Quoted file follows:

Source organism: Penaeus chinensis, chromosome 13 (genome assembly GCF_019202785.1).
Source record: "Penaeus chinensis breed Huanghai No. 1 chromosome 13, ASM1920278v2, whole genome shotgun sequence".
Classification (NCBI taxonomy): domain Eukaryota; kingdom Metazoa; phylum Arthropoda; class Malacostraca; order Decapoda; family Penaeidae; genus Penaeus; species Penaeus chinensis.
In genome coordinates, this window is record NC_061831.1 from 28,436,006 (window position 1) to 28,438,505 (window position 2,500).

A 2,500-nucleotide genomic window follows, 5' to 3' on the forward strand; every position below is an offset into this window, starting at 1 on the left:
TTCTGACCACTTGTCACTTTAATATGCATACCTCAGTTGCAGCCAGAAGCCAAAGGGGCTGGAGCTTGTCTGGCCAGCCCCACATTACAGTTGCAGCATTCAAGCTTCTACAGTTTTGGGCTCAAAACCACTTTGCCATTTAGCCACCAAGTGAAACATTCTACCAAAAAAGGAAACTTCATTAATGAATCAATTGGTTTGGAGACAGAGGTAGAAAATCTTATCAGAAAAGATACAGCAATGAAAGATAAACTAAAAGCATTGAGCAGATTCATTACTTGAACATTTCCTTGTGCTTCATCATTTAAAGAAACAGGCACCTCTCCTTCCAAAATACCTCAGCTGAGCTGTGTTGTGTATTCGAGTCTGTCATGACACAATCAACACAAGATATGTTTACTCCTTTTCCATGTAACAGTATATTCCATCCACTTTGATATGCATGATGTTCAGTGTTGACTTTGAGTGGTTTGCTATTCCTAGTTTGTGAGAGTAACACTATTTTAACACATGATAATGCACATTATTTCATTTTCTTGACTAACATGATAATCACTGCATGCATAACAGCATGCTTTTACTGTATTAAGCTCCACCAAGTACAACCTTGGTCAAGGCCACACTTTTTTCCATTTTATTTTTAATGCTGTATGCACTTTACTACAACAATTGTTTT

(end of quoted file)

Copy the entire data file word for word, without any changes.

Source organism: Penaeus chinensis, chromosome 13 (genome assembly GCF_019202785.1).
Source record: "Penaeus chinensis breed Huanghai No. 1 chromosome 13, ASM1920278v2, whole genome shotgun sequence".
Classification (NCBI taxonomy): domain Eukaryota; kingdom Metazoa; phylum Arthropoda; class Malacostraca; order Decapoda; family Penaeidae; genus Penaeus; species Penaeus chinensis.
In genome coordinates, this window is record NC_061831.1 from 28,436,006 (window position 1) to 28,438,505 (window position 2,500).

A 2,500-nucleotide genomic window follows, 5' to 3' on the forward strand; every position below is an offset into this window, starting at 1 on the left:
TTCTGACCACTTGTCACTTTAATATGCATACCTCAGTTGCAGCCAGAAGCCAAAGGGGCTGGAGCTTGTCTGGCCAGCCCCACATTACAGTTGCAGCATTCAAGCTTCTACAGTTTTGGGCTCAAAACCACTTTGCCATTTAGCCACCAAGTGAAACATTCTACCAAAAAAGGAAACTTCATTAATGAATCAATTGGTTTGGAGACAGAGGTAGAAAATCTTATCAGAAAAGATACAGCAATGAAAGATAAACTAAAAGCATTGAGCAGATTCATTACTTGAACATTTCCTTGTGCTTCATCATTTAAAGAAACAGGCACCTCTCCTTCCAAAATACCTCAGCTGAGCTGTGTTGTGTATTCGAGTCTGTCATGACACAATCAACACAAGATATGTTTACTCCTTTTCCATGTAACAGTATATTCCATCCACTTTGATATGCATGATGTTCAGTGTTGACTTTGAGTGGTTTGCTATTCCTAGTTTGTGAGAGTAACACTATTTTAACACATGATAATGCACATTATTTCATTTTCTTGACTAACATGATAATCACTGCATGCATAACAGCATGCTTTTACTGTATTAAGCTCCACCAAGTACAACCTTGGTCAAGGCCACACTTTTTTCCATTTTATTTTTAATGCTGTATGCACTTTACTACAACAATTGTTTT